Tetris is a classic 80’s game that has addictively passed the time for millions of us throughout the years. If you have ever found yourself closing your eyes and dreaming about those falling tetrominos, then you have experienced the Tetris effect.
The Tetris effect or (Tetris Syndrome) becomes noticeable after prolonged periods of game play. This psychological effect occurs with other video games, and even non- video games, such as repetitive tasks that involve particular shapes, colors, and movements. These illusions of self -motion can even be described by mathematicians dreaming of equations, and computer programmers dreaming of endless lines of code, and rock climbers looking for the next spot to place their hands and feet.
When we learn a new process through repetition, our brains experience this effect. Studies showed that participants used extremely high amounts of glucose to succeed at Tetris game play. Through consistent daily game play their brains began to consume less glucose, while performing even better than the previous day. So what is happening to our brain when this effect is taking place?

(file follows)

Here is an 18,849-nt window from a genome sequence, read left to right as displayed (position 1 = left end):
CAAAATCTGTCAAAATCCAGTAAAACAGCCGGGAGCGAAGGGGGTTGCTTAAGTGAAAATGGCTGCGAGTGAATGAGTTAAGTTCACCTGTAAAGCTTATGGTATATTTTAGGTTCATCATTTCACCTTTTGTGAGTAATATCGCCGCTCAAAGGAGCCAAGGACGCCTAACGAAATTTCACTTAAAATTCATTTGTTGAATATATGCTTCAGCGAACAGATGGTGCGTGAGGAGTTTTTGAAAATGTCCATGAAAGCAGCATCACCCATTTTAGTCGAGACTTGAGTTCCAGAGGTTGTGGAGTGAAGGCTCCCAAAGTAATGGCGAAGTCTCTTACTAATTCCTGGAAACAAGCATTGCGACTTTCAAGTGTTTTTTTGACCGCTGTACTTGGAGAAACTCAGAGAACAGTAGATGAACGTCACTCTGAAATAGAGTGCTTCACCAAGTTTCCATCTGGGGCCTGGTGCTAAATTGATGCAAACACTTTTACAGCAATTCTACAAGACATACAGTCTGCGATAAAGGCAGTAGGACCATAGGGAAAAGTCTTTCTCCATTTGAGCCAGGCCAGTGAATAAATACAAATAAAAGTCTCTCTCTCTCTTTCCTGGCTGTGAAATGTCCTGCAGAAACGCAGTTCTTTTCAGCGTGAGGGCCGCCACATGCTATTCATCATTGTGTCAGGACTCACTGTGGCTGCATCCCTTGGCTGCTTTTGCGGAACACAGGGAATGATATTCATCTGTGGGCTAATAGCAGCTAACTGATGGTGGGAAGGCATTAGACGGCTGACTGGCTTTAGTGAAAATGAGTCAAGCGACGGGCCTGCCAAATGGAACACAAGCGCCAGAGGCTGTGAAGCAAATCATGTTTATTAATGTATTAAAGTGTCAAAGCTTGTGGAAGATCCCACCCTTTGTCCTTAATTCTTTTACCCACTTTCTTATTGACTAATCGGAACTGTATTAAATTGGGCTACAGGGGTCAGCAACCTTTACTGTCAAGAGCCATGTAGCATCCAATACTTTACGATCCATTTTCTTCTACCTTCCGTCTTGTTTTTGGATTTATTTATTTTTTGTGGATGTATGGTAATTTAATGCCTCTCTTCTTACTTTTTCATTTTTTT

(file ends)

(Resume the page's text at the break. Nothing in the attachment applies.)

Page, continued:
Researchers have proposed that the memory brought about from Tetris imagery is most likely related to procedural memory/ muscle memory, which is based on implicit learning and not conscious recall. Implicit learning happens when we learn something from repetitive practice. Research has shown that subjects with anterograde amnesia, reported dreaming of falling shapes after extensive Tetris play, even though they couldn’t remember playing the game at all.
What is remarkable about this, is while our brain is remembering the actions of gameplay throughout the day, new neural networks are formed in order to improve our performance. Basically, your brain is developing to help you become a better gamer. Experiments have shown that Tetris had a positive effect on spatial visualisation, and mental rotation. So tell your boss that there is a good reason for you Candy Crushing during work hours!